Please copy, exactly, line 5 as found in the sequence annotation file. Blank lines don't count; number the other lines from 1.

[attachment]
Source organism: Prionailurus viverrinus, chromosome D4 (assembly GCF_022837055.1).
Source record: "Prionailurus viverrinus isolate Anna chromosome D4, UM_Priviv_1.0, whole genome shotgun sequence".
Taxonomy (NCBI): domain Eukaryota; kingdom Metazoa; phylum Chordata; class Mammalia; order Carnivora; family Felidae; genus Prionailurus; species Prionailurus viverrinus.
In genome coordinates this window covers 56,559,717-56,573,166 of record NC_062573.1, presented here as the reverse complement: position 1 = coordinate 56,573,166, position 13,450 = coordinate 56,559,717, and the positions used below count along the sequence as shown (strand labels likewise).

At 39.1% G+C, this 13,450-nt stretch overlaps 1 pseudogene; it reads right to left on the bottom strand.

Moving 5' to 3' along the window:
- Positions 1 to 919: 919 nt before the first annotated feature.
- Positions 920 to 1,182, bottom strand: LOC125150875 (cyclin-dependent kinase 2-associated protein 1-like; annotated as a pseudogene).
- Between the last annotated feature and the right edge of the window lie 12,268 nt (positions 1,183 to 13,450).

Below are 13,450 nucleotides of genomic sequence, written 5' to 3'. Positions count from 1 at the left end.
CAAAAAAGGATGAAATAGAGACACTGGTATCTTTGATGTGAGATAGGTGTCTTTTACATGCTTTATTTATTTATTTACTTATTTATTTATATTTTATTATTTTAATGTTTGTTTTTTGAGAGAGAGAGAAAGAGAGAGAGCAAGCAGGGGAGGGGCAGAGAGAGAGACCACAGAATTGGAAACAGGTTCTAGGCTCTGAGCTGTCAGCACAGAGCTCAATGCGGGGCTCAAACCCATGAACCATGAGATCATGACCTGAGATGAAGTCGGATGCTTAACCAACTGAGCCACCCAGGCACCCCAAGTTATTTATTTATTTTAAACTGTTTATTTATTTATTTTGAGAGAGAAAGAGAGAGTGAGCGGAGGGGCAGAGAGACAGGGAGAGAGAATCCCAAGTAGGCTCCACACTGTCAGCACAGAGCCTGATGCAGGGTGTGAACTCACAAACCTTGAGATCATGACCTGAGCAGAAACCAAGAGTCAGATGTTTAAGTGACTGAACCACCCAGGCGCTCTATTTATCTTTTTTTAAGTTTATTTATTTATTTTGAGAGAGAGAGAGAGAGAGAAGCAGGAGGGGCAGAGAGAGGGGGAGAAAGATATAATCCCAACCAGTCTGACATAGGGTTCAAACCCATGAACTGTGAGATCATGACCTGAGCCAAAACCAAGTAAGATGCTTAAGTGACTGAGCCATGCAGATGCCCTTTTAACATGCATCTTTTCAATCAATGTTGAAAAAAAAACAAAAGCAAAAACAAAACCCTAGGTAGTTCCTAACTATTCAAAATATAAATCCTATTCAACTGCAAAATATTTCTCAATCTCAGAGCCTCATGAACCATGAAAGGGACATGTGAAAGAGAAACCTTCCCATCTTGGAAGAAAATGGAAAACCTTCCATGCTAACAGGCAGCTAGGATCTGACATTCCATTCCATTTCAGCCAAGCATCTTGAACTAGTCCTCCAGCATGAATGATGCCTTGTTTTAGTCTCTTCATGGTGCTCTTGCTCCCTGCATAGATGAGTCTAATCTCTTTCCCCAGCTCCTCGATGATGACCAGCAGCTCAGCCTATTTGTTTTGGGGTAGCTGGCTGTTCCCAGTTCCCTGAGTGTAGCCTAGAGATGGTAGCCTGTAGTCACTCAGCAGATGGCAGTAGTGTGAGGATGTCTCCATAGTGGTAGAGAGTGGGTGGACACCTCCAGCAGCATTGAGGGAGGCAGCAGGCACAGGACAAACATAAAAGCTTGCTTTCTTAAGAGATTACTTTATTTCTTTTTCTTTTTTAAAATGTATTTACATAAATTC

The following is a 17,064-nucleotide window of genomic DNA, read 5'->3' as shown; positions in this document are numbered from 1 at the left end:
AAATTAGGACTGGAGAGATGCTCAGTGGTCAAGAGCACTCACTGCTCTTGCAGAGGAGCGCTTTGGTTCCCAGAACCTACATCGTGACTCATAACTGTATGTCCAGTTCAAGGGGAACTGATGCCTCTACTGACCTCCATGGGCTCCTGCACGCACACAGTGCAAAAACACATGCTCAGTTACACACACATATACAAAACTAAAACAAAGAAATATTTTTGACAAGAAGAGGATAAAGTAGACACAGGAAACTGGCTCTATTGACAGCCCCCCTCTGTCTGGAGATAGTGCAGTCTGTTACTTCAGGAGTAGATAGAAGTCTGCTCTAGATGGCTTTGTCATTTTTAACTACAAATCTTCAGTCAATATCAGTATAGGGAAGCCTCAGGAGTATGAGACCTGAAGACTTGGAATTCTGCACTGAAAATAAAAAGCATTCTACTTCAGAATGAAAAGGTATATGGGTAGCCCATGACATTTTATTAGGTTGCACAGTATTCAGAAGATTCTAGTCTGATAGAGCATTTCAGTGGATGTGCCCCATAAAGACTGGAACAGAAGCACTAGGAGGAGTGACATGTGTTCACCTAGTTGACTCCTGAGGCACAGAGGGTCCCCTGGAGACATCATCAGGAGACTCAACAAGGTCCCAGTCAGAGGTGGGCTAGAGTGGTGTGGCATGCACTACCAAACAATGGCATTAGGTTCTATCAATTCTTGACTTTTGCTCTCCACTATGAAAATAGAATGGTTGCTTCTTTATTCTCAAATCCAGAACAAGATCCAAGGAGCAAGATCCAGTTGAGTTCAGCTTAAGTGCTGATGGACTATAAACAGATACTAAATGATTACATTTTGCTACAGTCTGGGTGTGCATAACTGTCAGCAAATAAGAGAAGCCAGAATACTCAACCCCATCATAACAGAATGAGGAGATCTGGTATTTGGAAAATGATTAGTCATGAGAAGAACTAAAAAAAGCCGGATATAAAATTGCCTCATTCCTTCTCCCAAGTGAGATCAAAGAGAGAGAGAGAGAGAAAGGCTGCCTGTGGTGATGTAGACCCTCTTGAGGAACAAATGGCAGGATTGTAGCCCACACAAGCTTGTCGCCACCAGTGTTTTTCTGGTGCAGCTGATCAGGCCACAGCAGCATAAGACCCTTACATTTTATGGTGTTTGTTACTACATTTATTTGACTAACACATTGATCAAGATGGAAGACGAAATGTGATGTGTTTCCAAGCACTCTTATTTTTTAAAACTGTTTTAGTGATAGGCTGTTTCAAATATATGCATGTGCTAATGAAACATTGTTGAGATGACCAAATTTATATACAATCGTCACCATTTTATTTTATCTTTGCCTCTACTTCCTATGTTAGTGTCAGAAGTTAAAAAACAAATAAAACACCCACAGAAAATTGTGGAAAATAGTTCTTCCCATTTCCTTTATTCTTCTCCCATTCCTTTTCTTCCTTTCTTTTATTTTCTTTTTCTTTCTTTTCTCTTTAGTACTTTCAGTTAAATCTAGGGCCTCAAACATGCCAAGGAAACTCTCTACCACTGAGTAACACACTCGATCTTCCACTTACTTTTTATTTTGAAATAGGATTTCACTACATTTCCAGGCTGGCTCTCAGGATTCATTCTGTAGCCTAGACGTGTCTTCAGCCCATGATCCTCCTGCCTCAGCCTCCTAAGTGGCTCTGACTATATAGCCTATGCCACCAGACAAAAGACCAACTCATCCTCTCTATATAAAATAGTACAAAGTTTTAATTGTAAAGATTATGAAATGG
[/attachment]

At 39.1% G+C, this 13,450-nt stretch overlaps 1 pseudogene; it reads right to left on the bottom strand.